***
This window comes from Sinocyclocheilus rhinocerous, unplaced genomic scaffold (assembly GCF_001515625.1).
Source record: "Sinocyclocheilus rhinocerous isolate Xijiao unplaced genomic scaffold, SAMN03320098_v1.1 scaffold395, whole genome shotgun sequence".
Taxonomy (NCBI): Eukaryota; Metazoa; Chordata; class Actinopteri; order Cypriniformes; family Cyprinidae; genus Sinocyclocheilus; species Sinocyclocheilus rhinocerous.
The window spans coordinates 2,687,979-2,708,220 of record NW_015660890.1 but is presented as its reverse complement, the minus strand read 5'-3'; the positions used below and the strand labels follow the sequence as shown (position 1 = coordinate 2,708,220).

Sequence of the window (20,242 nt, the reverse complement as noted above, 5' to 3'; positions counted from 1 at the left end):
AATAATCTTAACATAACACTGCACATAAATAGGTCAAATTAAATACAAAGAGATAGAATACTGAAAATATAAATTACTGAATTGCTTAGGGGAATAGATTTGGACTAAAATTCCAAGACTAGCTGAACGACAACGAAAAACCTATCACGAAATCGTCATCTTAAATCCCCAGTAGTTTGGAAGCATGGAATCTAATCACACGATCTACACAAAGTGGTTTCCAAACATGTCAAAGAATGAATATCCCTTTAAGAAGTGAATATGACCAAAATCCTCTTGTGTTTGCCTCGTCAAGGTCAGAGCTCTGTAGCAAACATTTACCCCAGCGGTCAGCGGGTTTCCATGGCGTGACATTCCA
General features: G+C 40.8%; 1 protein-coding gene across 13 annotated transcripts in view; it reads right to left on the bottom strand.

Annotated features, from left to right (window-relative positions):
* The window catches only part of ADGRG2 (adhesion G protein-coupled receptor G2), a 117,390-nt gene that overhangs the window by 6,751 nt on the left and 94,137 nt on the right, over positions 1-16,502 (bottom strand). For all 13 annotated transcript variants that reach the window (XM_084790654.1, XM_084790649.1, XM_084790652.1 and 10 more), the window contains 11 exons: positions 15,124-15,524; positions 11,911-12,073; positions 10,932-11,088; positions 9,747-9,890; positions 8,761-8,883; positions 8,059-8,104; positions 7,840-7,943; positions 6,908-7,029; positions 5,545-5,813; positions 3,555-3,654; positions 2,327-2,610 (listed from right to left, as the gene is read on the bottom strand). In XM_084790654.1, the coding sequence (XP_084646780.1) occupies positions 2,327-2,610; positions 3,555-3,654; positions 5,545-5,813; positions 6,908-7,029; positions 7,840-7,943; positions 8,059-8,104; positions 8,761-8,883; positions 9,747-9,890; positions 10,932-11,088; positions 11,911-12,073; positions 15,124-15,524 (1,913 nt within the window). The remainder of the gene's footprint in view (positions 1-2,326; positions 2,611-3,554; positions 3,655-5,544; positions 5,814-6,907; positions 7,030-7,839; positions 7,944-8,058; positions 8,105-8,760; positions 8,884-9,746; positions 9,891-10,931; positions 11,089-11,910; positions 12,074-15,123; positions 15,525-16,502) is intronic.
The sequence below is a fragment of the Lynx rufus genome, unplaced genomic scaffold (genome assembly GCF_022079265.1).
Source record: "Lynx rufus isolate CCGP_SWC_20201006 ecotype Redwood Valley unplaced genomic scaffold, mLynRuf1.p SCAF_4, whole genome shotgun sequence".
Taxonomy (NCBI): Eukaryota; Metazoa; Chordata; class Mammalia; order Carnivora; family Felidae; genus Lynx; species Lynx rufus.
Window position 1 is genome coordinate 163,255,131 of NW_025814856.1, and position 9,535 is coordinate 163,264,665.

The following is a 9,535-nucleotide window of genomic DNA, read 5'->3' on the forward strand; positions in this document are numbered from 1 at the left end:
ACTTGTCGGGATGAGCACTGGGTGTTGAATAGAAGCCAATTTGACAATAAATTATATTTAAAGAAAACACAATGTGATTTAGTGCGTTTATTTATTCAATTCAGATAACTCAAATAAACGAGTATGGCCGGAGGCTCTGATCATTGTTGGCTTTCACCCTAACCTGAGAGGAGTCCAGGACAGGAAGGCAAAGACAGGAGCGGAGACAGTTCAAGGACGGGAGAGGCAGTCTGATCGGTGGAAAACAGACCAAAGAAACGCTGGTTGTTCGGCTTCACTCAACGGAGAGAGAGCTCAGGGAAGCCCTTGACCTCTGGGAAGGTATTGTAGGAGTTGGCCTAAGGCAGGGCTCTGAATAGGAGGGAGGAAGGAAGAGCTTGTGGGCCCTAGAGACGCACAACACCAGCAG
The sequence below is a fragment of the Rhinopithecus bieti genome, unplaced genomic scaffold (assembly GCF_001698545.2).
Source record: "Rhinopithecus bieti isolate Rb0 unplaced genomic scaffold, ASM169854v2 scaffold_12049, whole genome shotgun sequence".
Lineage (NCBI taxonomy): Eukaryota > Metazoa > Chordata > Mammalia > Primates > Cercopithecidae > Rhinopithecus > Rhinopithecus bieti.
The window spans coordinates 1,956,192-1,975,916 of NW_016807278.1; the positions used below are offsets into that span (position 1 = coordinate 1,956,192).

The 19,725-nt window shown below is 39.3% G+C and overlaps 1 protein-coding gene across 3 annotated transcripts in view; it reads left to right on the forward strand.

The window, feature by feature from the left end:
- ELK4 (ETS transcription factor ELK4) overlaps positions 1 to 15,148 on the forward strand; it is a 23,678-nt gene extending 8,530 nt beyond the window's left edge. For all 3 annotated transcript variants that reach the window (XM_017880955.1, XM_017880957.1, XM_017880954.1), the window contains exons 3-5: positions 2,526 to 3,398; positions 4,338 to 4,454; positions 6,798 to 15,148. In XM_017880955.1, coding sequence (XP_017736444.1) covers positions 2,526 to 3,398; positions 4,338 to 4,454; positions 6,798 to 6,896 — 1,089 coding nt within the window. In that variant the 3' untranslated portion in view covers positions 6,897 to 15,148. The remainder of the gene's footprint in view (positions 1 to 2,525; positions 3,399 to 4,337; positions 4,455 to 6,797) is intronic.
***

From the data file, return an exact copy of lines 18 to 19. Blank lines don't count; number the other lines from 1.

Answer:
Lineage (NCBI taxonomy): Eukaryota > Metazoa > Chordata > Mammalia > Primates > Cercopithecidae > Rhinopithecus > Rhinopithecus bieti.
The window spans coordinates 1,956,192-1,975,916 of NW_016807278.1; the positions used below are offsets into that span (position 1 = coordinate 1,956,192).